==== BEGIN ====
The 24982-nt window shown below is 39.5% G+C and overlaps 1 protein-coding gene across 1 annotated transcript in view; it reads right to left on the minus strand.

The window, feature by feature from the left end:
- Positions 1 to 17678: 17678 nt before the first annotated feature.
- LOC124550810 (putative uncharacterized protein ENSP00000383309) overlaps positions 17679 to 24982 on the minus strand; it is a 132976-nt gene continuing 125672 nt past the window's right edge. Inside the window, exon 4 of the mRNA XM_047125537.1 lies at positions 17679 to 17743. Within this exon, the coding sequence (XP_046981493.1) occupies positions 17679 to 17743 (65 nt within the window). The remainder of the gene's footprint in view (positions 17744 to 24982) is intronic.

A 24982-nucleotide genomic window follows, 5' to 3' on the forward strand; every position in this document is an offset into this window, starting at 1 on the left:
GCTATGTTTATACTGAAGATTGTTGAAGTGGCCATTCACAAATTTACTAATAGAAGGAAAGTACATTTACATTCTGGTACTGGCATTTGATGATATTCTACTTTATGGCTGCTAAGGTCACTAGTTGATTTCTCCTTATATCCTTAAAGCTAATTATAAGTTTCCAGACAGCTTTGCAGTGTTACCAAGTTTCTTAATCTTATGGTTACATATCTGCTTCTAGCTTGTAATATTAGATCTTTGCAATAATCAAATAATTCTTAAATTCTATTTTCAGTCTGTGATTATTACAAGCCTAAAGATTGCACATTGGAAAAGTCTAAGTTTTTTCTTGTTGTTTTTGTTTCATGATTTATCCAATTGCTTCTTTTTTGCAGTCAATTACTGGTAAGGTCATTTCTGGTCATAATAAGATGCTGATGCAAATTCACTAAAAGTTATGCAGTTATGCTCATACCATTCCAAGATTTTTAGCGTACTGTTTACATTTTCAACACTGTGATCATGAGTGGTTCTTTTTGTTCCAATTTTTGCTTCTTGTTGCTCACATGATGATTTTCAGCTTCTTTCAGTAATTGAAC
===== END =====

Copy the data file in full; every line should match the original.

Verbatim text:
The 24982-nt window shown below is 39.5% G+C and overlaps 1 protein-coding gene across 1 annotated transcript in view; it reads right to left on the minus strand.

The window, feature by feature from the left end:
- Positions 1 to 17678: 17678 nt before the first annotated feature.
- LOC124550810 (putative uncharacterized protein ENSP00000383309) overlaps positions 17679 to 24982 on the minus strand; it is a 132976-nt gene continuing 125672 nt past the window's right edge. Inside the window, exon 4 of the mRNA XM_047125537.1 lies at positions 17679 to 17743. Within this exon, the coding sequence (XP_046981493.1) occupies positions 17679 to 17743 (65 nt within the window). The remainder of the gene's footprint in view (positions 17744 to 24982) is intronic.

A 24982-nucleotide genomic window follows, 5' to 3' on the forward strand; every position in this document is an offset into this window, starting at 1 on the left:
GCTATGTTTATACTGAAGATTGTTGAAGTGGCCATTCACAAATTTACTAATAGAAGGAAAGTACATTTACATTCTGGTACTGGCATTTGATGATATTCTACTTTATGGCTGCTAAGGTCACTAGTTGATTTCTCCTTATATCCTTAAAGCTAATTATAAGTTTCCAGACAGCTTTGCAGTGTTACCAAGTTTCTTAATCTTATGGTTACATATCTGCTTCTAGCTTGTAATATTAGATCTTTGCAATAATCAAATAATTCTTAAATTCTATTTTCAGTCTGTGATTATTACAAGCCTAAAGATTGCACATTGGAAAAGTCTAAGTTTTTTCTTGTTGTTTTTGTTTCATGATTTATCCAATTGCTTCTTTTTTGCAGTCAATTACTGGTAAGGTCATTTCTGGTCATAATAAGATGCTGATGCAAATTCACTAAAAGTTATGCAGTTATGCTCATACCATTCCAAGATTTTTAGCGTACTGTTTACATTTTCAACACTGTGATCATGAGTGGTTCTTTTTGTTCCAATTTTTGCTTCTTGTTGCTCACATGATGATTTTCAGCTTCTTTCAGTAATTGAAC